Want to keep learning?

This content is taken from the EIT Food, University of Turin & European Institute of Innovation and Technology (EIT)'s online course, Food for Thought: The Relationship Between Food, Gut and Brain. Join the course to learn more.

Skip to 0 minutes and 7 seconds Hello and welcome back – todays lecture goes into more details on the relationship between and eating behavior and cognition. Today, I want to describe how what we think and believe drives our food choices. And I also want to highlight where those thoughts and attitudes might be coming from.

Skip to 0 minutes and 25 seconds Let’s start with an example: If you grow up in Germany, for instance, you are exposed to a certain type of bread and certain bakery products. You see your parents eat cheese or cold cuts or marmalade on bread. You will probably have eaten your share of brezels. Brezels are a type of baked bread product made from dough shaped into a twisted knot. It is treated with washing soda and most commonly sprinkled with salt. So, these experiences impact your food choices and will follow you for the rest of your life. Even if you would move away to another country, you will never forget those foods. They might even elicit a certain emotional response as described in a previous lecture.

Skip to 1 minute and 10 seconds Your parental and cultural upbringing will shape your thinking in what is an appropriate or suitable meal for breakfast, lunch and dinner. Your food choices will be influenced by what your parents your sibling, your family and later on by what your peers ate and when they ate it. Soft bread with peanut butter and jelly is something that most kids in the United States enjoy during their childhood, while a paste called vegemite on bread is popular among Australian kids. But both food choices are rather uncommon in Italy, Spain, France or Germany for instance. All these traditions and habits form your opinions and your food choices over years.

Skip to 1 minute and 52 seconds And if you stay in that familiar environment you are most likely to keep those traditions and even hand them over to your children. And new habits will come along as you travel, live abroad or learn from other cultures and friends. Research on people migrating to another country where traditions and the food culture differ very much from the home country has shown that the longer people live in the country they migrated to, the more they adapt to the eating habits and choices of the new country. Let’s take those experiences one step further.

Skip to 2 minutes and 28 seconds Imagine that your parents always baked their own bread imagine them telling you that industrial produced bread is not as good for your health because of added sugar or other flavor enhancing ingredients and it also doesn’t taste as good. That opinion of your parents and your daily exposure to self-baked bread will influence your attitude. And eating something from a bakery chain where the dough is produced in a huge factory on the other side of the planet maybe will likely be perceived as less tasty. Your knowledge will likely influence your taste perception and therefore your intake. So we have past experiences, knowledge and attitudes that shape our eating behavior and our food choices. Let me give you one more example.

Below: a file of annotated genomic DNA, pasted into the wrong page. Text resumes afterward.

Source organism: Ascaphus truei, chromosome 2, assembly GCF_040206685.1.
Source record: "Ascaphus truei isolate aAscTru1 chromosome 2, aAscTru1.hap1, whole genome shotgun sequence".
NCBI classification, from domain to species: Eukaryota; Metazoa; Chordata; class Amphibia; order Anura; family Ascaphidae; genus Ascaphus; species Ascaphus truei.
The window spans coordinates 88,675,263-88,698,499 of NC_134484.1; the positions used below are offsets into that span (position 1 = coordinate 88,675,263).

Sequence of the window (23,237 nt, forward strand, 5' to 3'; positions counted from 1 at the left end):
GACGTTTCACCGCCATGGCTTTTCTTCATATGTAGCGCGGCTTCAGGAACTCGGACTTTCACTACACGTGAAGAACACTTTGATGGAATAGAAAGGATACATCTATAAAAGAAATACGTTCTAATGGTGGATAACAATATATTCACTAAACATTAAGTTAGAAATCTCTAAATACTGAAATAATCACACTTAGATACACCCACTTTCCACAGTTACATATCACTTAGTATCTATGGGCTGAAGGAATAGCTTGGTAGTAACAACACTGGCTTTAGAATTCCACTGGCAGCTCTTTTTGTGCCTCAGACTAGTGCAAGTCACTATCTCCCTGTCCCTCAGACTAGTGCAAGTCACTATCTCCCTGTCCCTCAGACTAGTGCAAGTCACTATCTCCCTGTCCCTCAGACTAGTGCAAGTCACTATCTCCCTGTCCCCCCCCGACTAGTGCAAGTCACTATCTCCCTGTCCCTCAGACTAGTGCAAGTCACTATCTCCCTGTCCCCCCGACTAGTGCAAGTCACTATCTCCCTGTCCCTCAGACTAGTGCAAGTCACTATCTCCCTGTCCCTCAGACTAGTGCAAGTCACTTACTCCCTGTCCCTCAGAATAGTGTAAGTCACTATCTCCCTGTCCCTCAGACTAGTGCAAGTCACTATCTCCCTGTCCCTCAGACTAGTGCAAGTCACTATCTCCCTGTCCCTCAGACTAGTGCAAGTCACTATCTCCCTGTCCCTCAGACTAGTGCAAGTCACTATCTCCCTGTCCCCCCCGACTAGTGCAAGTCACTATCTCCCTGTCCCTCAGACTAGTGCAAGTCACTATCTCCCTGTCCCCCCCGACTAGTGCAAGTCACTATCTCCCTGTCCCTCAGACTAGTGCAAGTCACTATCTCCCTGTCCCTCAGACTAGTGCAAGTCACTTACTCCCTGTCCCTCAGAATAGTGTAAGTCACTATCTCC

Skip to 3 minutes and 18 seconds Your attitudes towards the planet and the environment or animal welfare influences your food choice and eating behavior. Your opinion about genetically modified products or additives, for instance, also influences your food choice and your eating behavior. These attitudes can both positively and negatively influence your dietary choices. if you believe that fruits and vegetables are healthy and can prevent diseases then you are more likely to consume them on the other hand, if you believe that only certain types of food and certain amounts will make you stay healthy, you might possibly restrain and control you food intake in a way that turns obsessive and becomes possibly dangerous for your health and this type of cognitive control and how cognition plays an important role in the development of eating-related disorders and therapeutic approaches will be presented during additional lectures

Cognition and Eating Behaviour

In this video, Prof. Nanette Stroebele-Benschop explores how cognitions, thoughts and attitudes can affect our eating behaviours.

Prof. Nanette Stroebele-Benschop uses the example of pretzels in Germany to indicate that your parental, and cultural upbringing, will shape your thinking in what is an appropriate or suitable meal for breakfast, lunch and dinner.

Your views

  • Do you relate to the example shared by Prof. Nanette Stroebele-Benschop?
  • What new food habits came along with your travel experiences?
  • What other factors influence your eating behaviour?

Share this video:

This video is from the free online course:

Food for Thought: The Relationship Between Food, Gut and Brain

EIT Food

Get a taste of this course

Find out what this course is like by previewing some of the course steps before you join: